The UK National Screening Committee (UK NSC) finds babies should not be screened for Duchenne muscular dystrophy.
Newborn babies should not be screened for the muscle wasting condition Duchenne Muscular Dystrophy, according to the UK's independent expert screening committee. The current test available for the condition incorrectly identifies some babies as having the condition and misses others who go on to develop the disease.
Duchenne muscular dystrophy is an inherited condition which causes muscles to weaken. This gets worse over time and leads to increasing levels of disability. It is caused by faults in the genes responsible for muscle development and mainly affects boys. The symptoms may be noticed when a child has difficulty standing up, climbing or running. Between 100 to 200 boys with the condition are born in the UK each year.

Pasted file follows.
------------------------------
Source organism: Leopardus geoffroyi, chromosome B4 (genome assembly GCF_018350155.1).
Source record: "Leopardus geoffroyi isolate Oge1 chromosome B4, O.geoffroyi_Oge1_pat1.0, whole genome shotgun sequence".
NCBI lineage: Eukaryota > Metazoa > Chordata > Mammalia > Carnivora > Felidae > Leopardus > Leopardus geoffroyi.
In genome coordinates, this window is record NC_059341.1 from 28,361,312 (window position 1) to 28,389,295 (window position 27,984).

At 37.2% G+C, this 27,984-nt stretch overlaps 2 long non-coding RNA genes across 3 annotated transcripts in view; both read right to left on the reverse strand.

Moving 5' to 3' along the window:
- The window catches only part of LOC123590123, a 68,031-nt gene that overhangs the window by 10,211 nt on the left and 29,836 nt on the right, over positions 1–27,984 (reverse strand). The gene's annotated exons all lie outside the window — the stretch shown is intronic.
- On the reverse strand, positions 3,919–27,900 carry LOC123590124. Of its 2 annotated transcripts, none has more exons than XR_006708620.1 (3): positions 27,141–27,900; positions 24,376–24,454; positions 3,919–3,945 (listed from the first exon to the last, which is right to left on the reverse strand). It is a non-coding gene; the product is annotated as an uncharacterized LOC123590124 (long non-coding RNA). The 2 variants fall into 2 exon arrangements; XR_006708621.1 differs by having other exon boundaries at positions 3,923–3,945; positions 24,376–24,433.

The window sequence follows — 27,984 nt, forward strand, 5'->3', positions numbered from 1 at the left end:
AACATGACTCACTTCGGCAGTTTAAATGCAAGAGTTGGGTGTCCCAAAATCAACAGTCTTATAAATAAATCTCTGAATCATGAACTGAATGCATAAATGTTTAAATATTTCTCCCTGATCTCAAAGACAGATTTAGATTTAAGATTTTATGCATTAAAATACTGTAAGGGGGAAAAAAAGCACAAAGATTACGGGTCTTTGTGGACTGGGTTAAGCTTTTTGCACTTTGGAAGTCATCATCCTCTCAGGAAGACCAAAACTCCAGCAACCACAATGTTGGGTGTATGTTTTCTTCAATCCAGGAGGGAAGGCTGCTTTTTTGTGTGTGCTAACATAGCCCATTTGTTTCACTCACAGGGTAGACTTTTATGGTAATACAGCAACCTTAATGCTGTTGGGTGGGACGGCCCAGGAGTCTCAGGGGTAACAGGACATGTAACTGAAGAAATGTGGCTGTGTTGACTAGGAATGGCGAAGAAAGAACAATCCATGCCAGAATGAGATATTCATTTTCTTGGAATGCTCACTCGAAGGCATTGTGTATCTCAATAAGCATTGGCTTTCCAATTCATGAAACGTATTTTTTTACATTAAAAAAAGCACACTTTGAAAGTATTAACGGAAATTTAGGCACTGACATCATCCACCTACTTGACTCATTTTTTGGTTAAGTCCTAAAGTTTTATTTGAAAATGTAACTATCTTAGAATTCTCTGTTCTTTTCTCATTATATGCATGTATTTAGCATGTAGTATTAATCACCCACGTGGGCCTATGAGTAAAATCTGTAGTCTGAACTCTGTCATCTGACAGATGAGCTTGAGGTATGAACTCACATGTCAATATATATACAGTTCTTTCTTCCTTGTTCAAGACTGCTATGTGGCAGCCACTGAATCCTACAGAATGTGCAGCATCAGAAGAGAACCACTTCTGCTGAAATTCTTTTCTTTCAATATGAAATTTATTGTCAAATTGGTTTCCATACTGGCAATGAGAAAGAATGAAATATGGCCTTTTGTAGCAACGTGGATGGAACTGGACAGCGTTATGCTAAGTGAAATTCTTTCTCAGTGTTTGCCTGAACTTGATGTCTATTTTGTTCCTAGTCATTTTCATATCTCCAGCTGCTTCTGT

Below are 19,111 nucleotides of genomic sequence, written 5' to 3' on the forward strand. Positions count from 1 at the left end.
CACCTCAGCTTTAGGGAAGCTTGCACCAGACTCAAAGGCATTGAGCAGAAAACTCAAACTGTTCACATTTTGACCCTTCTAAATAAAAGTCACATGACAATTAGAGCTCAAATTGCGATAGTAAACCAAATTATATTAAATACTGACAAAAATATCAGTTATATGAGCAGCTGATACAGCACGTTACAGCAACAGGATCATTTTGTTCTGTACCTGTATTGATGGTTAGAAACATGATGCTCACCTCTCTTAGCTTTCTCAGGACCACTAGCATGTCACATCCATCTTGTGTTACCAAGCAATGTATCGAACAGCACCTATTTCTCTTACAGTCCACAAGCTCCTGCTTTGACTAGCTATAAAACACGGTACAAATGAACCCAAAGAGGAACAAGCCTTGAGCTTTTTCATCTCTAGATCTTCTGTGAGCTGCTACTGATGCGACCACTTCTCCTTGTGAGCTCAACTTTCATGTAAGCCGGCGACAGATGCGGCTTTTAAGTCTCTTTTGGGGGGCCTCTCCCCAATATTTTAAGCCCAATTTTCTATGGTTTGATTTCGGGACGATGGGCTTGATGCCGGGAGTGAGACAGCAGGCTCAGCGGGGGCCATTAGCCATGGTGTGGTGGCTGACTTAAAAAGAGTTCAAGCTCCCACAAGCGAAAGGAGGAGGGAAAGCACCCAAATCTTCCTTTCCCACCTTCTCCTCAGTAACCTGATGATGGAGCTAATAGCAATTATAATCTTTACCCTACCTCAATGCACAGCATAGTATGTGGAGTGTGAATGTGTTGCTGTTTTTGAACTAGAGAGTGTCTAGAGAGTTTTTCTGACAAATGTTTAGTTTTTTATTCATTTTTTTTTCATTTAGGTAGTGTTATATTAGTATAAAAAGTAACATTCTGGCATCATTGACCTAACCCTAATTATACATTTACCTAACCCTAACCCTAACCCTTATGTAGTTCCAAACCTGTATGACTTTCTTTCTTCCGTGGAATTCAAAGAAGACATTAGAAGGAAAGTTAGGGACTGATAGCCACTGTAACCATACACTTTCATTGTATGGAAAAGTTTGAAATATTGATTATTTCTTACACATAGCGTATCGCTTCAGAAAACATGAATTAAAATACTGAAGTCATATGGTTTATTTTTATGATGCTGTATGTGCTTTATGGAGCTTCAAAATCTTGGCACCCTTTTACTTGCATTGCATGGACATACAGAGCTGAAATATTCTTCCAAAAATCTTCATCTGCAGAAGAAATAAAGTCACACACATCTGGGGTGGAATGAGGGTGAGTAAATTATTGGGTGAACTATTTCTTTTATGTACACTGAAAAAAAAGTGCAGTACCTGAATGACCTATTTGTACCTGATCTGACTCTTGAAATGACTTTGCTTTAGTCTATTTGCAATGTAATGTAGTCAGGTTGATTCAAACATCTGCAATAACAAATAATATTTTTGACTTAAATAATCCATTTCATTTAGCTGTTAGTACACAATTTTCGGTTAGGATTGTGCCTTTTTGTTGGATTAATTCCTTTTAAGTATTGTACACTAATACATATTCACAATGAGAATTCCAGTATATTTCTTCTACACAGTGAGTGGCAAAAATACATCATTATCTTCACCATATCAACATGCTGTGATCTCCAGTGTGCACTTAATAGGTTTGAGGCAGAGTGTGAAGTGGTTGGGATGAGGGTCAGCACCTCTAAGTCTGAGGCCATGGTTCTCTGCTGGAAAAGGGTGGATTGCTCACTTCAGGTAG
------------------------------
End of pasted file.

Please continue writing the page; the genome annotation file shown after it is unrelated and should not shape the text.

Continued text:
Dr Anne Mackie, Director of Programmes for the UK NSC, said:
This is a very serious condition but the current test is simply not reliable enough. Babies would be identified as having the condition when they don't and the test also misses babies who go on to develop the disease.
The screening committee also recommended against screening for Haemochromatosis for adults. This is an inherited condition where iron levels in the body slowly build up over many years. This build-up of iron can cause unpleasant symptoms and can damage parts of the body such as the liver, joints, pancreas and heart.
Haemochromatosis is caused by a genetic fault. However, not everyone with the genetic fault experiences ill health. This means that screening would find people who would never have a problem, causing unnecessary worry and anxiety.
The 2 recommendations will now be considered by ministers.
As part of a regular review process these recommendations will be looked at again in 3 years - or earlier if significant new evidence becomes available.